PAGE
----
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James Madison Undergraduate Research Journal (JMURJ)

Authors

April Pickens

Abstract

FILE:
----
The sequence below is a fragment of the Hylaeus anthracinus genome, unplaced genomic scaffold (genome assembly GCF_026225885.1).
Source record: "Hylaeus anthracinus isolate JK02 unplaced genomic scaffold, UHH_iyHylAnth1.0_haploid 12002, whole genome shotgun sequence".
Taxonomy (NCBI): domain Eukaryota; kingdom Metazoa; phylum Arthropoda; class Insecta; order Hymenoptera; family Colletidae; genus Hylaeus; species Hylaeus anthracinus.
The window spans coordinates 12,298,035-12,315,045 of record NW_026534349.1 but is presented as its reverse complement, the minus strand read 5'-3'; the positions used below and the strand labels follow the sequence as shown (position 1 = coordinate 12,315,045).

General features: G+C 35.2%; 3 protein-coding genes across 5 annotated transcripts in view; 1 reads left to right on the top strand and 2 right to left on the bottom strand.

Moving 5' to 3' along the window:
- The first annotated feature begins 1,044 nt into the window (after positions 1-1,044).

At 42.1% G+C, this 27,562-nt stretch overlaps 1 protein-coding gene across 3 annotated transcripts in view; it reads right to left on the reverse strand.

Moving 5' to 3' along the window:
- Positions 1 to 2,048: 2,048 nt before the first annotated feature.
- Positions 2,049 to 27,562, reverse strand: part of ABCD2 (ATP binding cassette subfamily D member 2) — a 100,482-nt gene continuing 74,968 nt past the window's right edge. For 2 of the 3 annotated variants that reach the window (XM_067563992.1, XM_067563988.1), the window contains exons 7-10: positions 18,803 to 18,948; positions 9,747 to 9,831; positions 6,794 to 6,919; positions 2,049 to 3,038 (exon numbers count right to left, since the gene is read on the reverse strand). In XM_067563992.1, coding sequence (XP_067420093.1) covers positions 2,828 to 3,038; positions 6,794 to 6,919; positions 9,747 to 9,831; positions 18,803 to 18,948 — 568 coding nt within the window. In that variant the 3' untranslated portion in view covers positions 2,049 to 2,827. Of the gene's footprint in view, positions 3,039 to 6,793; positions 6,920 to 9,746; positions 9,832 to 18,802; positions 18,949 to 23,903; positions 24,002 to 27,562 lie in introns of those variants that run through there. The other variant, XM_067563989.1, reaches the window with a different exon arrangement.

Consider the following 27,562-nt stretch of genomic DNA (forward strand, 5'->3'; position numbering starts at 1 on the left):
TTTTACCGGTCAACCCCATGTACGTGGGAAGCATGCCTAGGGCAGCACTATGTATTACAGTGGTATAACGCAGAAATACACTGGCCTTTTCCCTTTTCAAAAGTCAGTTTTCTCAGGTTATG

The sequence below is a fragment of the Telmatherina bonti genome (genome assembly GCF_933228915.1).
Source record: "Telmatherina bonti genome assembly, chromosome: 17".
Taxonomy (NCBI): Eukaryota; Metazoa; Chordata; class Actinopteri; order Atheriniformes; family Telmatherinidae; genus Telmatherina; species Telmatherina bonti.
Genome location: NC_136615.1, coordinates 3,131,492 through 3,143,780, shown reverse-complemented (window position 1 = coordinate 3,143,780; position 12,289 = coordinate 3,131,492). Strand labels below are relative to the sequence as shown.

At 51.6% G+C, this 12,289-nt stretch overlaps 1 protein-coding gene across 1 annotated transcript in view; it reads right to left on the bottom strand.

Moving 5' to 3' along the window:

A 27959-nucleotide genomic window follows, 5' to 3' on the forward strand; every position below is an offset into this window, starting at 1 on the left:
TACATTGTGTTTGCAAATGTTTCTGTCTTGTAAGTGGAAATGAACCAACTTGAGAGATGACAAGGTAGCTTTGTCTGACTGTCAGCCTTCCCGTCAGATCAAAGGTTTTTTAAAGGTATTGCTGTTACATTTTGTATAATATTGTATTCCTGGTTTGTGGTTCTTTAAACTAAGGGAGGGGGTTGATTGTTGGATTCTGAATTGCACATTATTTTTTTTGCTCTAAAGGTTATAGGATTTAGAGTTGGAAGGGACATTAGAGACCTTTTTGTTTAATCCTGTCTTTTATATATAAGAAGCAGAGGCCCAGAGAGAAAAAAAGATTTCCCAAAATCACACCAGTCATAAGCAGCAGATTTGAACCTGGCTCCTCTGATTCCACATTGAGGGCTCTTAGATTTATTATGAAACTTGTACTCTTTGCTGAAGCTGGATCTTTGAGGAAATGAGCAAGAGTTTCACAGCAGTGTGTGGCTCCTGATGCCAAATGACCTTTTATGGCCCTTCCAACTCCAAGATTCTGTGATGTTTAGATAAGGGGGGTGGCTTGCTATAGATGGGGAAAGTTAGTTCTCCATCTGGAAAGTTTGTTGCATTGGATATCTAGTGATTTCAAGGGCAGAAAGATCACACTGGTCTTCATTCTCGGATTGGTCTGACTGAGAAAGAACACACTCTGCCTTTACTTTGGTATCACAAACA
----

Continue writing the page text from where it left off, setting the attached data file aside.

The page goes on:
Popular opinion and many historians portray the effects of Soviet espionage on the United States as disastrous. Although covert Soviet efforts undeniably harmed America, their extent and gravity has been greatly exaggerated. This paper evaluates primary and secondary sources on the subject to strike a delicate balance between minimizing and inflating the effects of Soviet activities. It acknowledges that espionage did some damage, but questions the legal status, extent, and effect of much of the Soviets’ “stolen” information, ultimately arguing that most Soviet espionage was actually more harmful to the Soviet Union than to the United States.

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